About Ranked Choice Voting

How does it work? Why should I vote YES ON 2 to bring Ranked Choice Voting to Massachusetts? Read our 3-minute explainer below.

What is Ranked Choice Voting?

Ranked Choice Voting is a commonsense change that would give you the choice to pick one candidate, as you do today, or rank  the candidates for office in the order you prefer them, as many or as few as you want.Candidate List IconThis simple change will give Massachusetts voters a stronger voice when we cast our ballots and ensure that our elected leaders have majority support.

Ranked Choice Voting gives voters more choice by letting them pick who they like best, without settling for the “lesser of two evils.” It opens up the process to diverse voices by giving all candidates a chance to compete and win.

Ranked Choice Voting in Massachusetts is an important step to empower voters at this critical time in our democracy.

Key Benefits of Ranked Choice Voting in Massachusetts

+ Ensures Majority Support

by eliminating the “spoiler effect” to elect a candidate who appeals to a broad base of voters. In our current “plurality” system, candidates can win election despite being the last choice of most voters. Ranked Choice Voting guarantees the election of majority winners, whose support extends beyond a narrow base, by requiring the winner to have more than 50% of the vote. This is done in a series of “instant runoffs” until one candidate reaches a majority. For more detail, see How Does RCV Work?

+ Expands Voter Choice

by allowing you to vote for who you really want, without settling for the “lesser of two evils.” In our current system, if your favorite candidate is unlikely to win, you have two bad choices: (1) cast a “safe” vote for one of the front-runners, to avoid electing the one you like least, or (2) cast a principled but risky vote for your favorite candidate. You shouldn’t be forced to take sides in this lose-lose dilemma. Ranked Choice Voting lets you vote for candidates you truly support, not just against the ones you oppose.

+ Promotes Diverse Candidates

by encouraging more candidates to run for office without fear of vote-splitting. In our current system, many candidates are pressured to drop out, shamed as “spoilers,” and excluded from public debates. Ranked Choice Voting welcomes all candidates into the race — and you can’t win if you don’t run. For example, a study of cities with Ranked Choice Voting (summary, full report) found women and people of color are running and winning office more often than they are in cities without RCV.

+ Curbs Negative Campaigning

by rewarding candidates who reach beyond their base to find common ground with more voters. Voters are tired of toxic campaign rhetoric and mud-slinging. With Ranked Choice Voting, candidates do best when they reach out positively to as many voters as possible, including those supporting their opponents. While candidates must still differentiate themselves to earn 1st-choice support, a campaign that emphasizes negative attacks over positive ideas may lose crucial 2nd and 3rd choice support. Comprehensive polling that compared cities with RCV to those without found that voters in RCV cities experienced campaign messages that were more positive and constructive.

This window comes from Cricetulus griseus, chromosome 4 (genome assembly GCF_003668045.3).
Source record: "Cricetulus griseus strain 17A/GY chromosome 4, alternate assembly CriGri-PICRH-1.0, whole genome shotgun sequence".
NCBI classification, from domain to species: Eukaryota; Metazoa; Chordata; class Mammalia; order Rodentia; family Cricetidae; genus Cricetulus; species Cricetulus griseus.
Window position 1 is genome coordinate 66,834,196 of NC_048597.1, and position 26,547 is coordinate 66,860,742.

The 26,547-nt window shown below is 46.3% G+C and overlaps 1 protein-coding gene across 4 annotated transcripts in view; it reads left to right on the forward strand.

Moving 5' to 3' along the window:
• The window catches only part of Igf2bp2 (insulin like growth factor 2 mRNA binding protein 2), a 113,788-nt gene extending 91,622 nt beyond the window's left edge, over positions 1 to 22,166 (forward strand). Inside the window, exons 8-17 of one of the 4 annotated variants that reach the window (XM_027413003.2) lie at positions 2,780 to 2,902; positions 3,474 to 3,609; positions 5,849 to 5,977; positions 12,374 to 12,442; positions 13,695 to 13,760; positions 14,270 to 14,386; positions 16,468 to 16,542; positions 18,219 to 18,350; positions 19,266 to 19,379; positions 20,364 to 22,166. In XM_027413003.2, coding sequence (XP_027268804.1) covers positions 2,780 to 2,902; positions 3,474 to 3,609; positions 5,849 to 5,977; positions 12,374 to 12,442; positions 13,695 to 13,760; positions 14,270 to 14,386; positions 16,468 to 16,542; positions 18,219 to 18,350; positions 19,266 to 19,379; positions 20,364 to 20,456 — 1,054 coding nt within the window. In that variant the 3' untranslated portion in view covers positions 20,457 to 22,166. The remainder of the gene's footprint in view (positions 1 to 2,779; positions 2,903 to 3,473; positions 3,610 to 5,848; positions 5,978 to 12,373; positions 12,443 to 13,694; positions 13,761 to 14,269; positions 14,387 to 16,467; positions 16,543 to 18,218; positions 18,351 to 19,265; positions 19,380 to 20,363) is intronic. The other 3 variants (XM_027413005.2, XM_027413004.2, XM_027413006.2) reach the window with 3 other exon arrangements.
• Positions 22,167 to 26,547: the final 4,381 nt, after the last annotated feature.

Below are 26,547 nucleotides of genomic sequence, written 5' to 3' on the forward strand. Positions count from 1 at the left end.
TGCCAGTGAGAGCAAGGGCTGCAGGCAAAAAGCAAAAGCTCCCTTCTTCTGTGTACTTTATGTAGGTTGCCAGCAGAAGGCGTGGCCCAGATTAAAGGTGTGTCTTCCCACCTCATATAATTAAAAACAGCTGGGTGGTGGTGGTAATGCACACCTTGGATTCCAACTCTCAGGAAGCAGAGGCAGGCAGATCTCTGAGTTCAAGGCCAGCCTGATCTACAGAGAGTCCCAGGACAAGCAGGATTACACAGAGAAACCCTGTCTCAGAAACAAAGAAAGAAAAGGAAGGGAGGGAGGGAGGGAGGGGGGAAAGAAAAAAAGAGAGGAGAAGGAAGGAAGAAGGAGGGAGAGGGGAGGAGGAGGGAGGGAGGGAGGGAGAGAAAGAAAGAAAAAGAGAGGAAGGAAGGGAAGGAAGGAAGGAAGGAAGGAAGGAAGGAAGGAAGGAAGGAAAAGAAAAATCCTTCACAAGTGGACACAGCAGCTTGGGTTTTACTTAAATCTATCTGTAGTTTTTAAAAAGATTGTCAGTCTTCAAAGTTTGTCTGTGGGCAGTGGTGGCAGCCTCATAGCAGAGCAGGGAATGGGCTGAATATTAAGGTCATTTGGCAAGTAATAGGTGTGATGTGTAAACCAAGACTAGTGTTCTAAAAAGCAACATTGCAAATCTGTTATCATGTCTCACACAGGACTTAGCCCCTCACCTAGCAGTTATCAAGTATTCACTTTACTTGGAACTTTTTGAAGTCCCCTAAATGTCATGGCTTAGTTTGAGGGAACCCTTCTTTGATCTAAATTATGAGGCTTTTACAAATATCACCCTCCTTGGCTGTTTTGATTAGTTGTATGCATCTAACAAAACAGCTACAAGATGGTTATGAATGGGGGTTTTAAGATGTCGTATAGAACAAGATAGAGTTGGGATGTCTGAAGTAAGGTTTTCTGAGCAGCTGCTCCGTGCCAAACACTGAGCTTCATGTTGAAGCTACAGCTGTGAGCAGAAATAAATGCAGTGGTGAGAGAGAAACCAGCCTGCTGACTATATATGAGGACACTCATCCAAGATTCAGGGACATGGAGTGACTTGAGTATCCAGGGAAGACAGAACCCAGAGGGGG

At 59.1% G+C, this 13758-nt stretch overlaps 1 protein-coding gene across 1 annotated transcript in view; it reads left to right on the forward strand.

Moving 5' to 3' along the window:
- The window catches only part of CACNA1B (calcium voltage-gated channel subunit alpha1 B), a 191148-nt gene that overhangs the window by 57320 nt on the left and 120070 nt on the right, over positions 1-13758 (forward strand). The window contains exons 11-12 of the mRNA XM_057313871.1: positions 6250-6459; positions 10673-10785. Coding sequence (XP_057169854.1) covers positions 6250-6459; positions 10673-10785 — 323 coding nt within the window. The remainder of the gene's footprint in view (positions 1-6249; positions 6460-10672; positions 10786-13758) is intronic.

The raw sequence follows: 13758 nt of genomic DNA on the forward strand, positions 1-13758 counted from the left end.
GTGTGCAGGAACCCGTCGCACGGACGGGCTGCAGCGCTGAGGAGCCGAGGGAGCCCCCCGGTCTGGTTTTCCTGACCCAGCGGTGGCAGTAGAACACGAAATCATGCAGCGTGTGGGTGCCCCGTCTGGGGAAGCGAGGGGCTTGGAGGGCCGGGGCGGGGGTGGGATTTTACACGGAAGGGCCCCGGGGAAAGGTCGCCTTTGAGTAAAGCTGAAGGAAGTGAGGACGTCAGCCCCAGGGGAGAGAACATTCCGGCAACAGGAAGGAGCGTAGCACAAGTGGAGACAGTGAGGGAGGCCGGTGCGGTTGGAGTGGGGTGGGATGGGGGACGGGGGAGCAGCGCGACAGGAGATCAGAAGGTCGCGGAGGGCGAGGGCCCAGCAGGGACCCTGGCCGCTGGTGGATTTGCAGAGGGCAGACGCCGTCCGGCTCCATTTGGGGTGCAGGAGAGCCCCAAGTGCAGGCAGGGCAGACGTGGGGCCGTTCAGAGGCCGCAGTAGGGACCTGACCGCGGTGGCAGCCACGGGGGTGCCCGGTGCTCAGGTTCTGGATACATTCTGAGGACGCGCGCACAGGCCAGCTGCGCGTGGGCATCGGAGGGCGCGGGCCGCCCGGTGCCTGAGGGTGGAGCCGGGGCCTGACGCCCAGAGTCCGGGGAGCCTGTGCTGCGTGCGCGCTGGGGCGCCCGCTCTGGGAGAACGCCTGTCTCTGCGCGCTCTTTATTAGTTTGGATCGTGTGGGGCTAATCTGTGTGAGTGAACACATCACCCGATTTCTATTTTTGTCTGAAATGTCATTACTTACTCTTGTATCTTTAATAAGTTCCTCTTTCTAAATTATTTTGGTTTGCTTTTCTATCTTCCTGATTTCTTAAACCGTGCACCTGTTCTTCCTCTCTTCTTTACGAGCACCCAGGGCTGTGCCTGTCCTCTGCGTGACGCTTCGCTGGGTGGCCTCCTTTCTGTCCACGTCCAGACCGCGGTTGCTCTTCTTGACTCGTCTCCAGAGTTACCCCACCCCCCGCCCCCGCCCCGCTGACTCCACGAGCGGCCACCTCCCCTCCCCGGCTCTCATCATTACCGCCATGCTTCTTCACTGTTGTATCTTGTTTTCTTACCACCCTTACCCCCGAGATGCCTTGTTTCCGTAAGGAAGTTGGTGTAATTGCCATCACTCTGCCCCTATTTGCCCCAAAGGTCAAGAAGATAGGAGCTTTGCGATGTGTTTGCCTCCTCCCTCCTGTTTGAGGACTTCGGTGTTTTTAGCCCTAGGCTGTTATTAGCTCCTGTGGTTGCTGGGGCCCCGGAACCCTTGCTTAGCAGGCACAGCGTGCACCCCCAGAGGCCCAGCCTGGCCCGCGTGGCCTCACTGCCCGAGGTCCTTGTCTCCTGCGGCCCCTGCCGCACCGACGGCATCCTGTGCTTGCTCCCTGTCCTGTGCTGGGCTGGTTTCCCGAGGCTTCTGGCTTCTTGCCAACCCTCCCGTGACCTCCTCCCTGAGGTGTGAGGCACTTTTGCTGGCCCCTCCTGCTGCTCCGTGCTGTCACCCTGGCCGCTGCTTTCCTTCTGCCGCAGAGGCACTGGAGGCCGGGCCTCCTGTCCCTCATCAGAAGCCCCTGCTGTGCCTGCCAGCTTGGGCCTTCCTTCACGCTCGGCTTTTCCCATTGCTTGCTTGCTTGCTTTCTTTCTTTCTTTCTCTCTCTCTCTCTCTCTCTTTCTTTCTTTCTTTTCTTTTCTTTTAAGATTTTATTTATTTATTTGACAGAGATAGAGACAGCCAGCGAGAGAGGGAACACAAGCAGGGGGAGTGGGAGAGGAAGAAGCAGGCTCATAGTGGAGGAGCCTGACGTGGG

+ Strengthens Party Unity

by tempering intra-party tensions during contested primaries and choosing nominees with a mandate from party voters. By allowing voters to rank primary candidates in order of preference, Ranked Choice Voting helps consolidate rather than divide competing party factions. The incentive to positively campaign under RCV means fewer rifts between party members after a hotly contested primary, and the requirement that winners demonstrate a majority of support under RCV will give nominees the mandate they need to rally party members behind them. RCV helps every party put their best foot forward heading into the general election.

How does Ranked Choice Voting work?

Ranked Choice Voting allows voters the option to rank candidates on the ballot in order of preference: first, second, third, and so on. If one candidate receives a majority (more than 50%) of the first-choice votes, that candidate is elected. If not, the candidate with the fewest votes is eliminated, and those votes count instantly towards the next choice on each voter’s ballot. This process repeats in a series of rounds until one candidate has a majority. For more detail, see “How Does RCV Work?

Where is Ranked Choice Voting used?

After many cities around the US had begun using RCV for their local elections, Maine became the first state in the nation to use RCV for state and federal contests in 2018. New York City followed by enacting RCV in 2019, and two Massachusetts cities will begin using it next year. Ranked Choice Voting is used in some form in 26 states. See the “Where RCV is Used” page for more.

Who supports Ranked Choice Voting in Massachusetts?

The push for fairer elections with Ranked Choice Voting continues to gain traction nationwide. Visit our Endorsements page to see some of the organizations, political leaders, and academic scholars that support Yes on 2.

Got a more detailed question about Ranked Choice Voting?

Visit our Frequently Asked Questions page!

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More Voice, More Choice.

We need your help to give Massachusetts voters a stronger voice when we cast our ballots, and guarantee that our elected leaders are supported by a true majority.
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More Voice, More Choice.

We need your help to give Massachusetts voters a stronger voice when we cast our ballots, and guarantee that our elected leaders are supported by a true majority.